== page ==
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The solution? Shift the carbon tax burden from Canadian’s shoulders to carbon emissions spewing imports from China

Gwyn MorganIn my last column, in early July, I wrote about the irony that a self-described “progressive” Liberal government kept in power by a deeply socialist NDP, both supposedly dedicated to protecting the poor, was fighting a war on carbon emissions whose costs, the Parliamentary Budget Officer has calculated, fall disproportionately on lower-income Canadians.

Since then, we’ve had a devastating wildfire season, so, understandably, Canadians may be wondering if high and rising carbon taxes are a sacrifice we simply must make in order to fight climate change. But would those carbon taxes make any difference whatsoever?

As I pointed out in July, calculations using data from the government’s own Greenhouse Gas Emissions website show that if we took all gasoline and diesel-powered vehicles off the road for a full year, the total emissions avoided would offset just 56 hours’ worth of China’s emissions.

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Over the past two decades, China’s carbon dioxide emissions have sky-rocketed from 3.5 billion to 10.9 kilo-tonnes per year. China is now responsible for more greenhouse gas emissions than the United States, India, Indonesia, Russia, Brazil, Japan and the 27-country European Union combined.

China’s leaders have long promised to reduce their country’s emissions from coal-powered plants, but it’s clear those promises are just a charade. On average, construction permits for two new coal-burning power plants were granted every week in 2022. China now has six times more coal plants under construction than the rest of the world combined.

Moreover, though it touts the environmental benefits as the dominant manufacturer of windmill blades and solar panels, its use of coal power to manufacture them offsets much of the eventual environmental benefit.

China’s charades have deterred neither federal Environment Minister Steven Guilbeault from accepting appointment as executive vice-chair of the “Council for International Cooperation on Environment and Development” (CCICED) nor his government from sending taxpayer money to help fund it.

But the CCICED isn’t really an international environmental cooperation entity. Run entirely by Beijing, it’s clearly aimed at perpetuating the myth of Chinese environmental responsibility. Guilbeault, whose environmental fanaticism is exceeded only by his naiveté, journeyed to a recent CCICED meeting in Beijing fantasizing that he could actually get China to agree to “a global renewable energy target.” As one might say, not bloody likely.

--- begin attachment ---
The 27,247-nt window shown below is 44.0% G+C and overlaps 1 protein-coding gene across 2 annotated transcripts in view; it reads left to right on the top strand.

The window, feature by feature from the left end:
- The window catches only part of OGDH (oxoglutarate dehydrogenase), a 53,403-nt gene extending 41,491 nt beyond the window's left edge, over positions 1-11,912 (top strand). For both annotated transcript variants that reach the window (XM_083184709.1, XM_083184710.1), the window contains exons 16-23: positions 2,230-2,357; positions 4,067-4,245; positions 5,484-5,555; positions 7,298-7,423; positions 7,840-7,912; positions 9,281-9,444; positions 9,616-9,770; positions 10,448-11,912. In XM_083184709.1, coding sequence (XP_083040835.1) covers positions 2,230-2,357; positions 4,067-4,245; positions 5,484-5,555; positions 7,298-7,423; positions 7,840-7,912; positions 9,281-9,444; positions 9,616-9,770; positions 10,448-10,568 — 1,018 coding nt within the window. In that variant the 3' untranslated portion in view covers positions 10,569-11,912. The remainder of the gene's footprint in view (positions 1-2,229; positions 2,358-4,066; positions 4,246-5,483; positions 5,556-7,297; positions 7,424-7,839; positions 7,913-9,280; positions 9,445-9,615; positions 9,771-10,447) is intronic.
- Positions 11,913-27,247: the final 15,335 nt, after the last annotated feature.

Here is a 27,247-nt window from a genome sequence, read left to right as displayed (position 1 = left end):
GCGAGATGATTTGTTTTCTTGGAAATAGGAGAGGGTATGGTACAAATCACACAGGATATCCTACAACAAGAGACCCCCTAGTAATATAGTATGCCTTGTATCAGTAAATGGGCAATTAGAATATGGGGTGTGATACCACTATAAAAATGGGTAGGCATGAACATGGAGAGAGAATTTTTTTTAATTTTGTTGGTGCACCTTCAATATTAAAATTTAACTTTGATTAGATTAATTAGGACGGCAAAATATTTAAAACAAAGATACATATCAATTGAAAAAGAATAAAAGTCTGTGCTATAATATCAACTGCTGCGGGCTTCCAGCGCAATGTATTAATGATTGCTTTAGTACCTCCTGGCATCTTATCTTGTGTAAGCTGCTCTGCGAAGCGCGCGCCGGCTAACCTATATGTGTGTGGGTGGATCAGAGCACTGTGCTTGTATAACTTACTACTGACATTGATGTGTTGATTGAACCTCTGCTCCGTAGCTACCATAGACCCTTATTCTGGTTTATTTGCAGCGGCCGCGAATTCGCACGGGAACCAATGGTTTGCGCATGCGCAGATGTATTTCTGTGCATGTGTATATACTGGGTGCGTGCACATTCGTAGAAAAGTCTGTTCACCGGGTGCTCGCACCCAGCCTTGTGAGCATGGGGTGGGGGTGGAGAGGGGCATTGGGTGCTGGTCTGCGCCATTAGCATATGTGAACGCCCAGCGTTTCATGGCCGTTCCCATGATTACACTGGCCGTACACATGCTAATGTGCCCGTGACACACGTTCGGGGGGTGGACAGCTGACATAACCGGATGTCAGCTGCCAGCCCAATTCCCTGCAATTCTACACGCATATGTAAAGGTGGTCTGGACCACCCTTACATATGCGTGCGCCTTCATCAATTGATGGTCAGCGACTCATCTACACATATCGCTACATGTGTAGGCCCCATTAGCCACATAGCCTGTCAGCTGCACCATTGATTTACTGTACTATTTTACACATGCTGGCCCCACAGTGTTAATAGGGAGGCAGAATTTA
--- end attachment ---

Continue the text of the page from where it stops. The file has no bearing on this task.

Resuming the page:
World Bank data show that Chinese emissions per unit of GDP are 250 percent higher than in North America. Moreover, since zero-emission hydropower provides some 60 percent of Canada’s electricity and much of the rest is supplied by low-emission natural gas, Canadian manufactured goods are vastly less emissions-intensive than imports from China. The best thing Canada could do for climate change is to replace Chinese imports with goods manufactured at home.

Instead, the Trudeau government is burdening our manufacturers with progressively higher carbon taxes that impact their entire supply chain.

A recent report from the Canadian Manufacturers and Exporters Association (CME) underlines the challenges facing Canadian manufacturers even before the staggering costs of achieving “Net Zero” are considered. Between 2015 and 2019, Canada attracted less than $22 billion of the $1.77 trillion invested annually in manufacturing worldwide. “To achieve net zero … CME estimates that Canadian manufacturers will need to invest $6 billion per year in emissions technology alone … while still trying to invest in capital programs.”

Meanwhile, Canadian imports of Chinese goods reached a record $100 billion in 2022. Why is the Trudeau government eviscerating Canadian manufacturing and burdening all Canadian businesses and individuals with debilitating carbon taxes while importing ever-increasing amounts of carbon-intensive Chinese goods?

The solution is obvious. Take the carbon taxes off the shoulders of Canadians and transfer them to carbon-spewing Chinese imports. The mechanism would be to categorize the different types of imports by carbon intensity and set the tax rate accordingly. The categorization and the level of import tax will require engagement from experts, including the CME.

Perfection isn’t possible, but the vastly higher carbon intensity of Chinese goods leaves a lot of room for approximation. It will be a complex process, but hardly more complex than the mish-mash of regulations facing Canadian businesses under the job-killing Trudeau/Guilbeault carbon tax.

I’m sure China will argue that it’s being singled out. To that, I would answer: “Exactly! What other nations Canada imports from carry on a lying charade about the ever-growing emissions of their manufactured products? Our country isn’t the only nation where domestic manufacturers are being ravaged by cheaper, carbon-intensive Chinese imports. Canada’s leadership on this issue could bring far wider adoption, especially at a time when China’s international reputation seems to be declining rapidly.

China’s emissions charade has gone on far too long. It’s time for Canada to lift the carbon tax burden from the shoulders of Canadians and put it where it will actually help the planet.

Gwyn Morgan is a retired business leader who has been a director of five global corporations.

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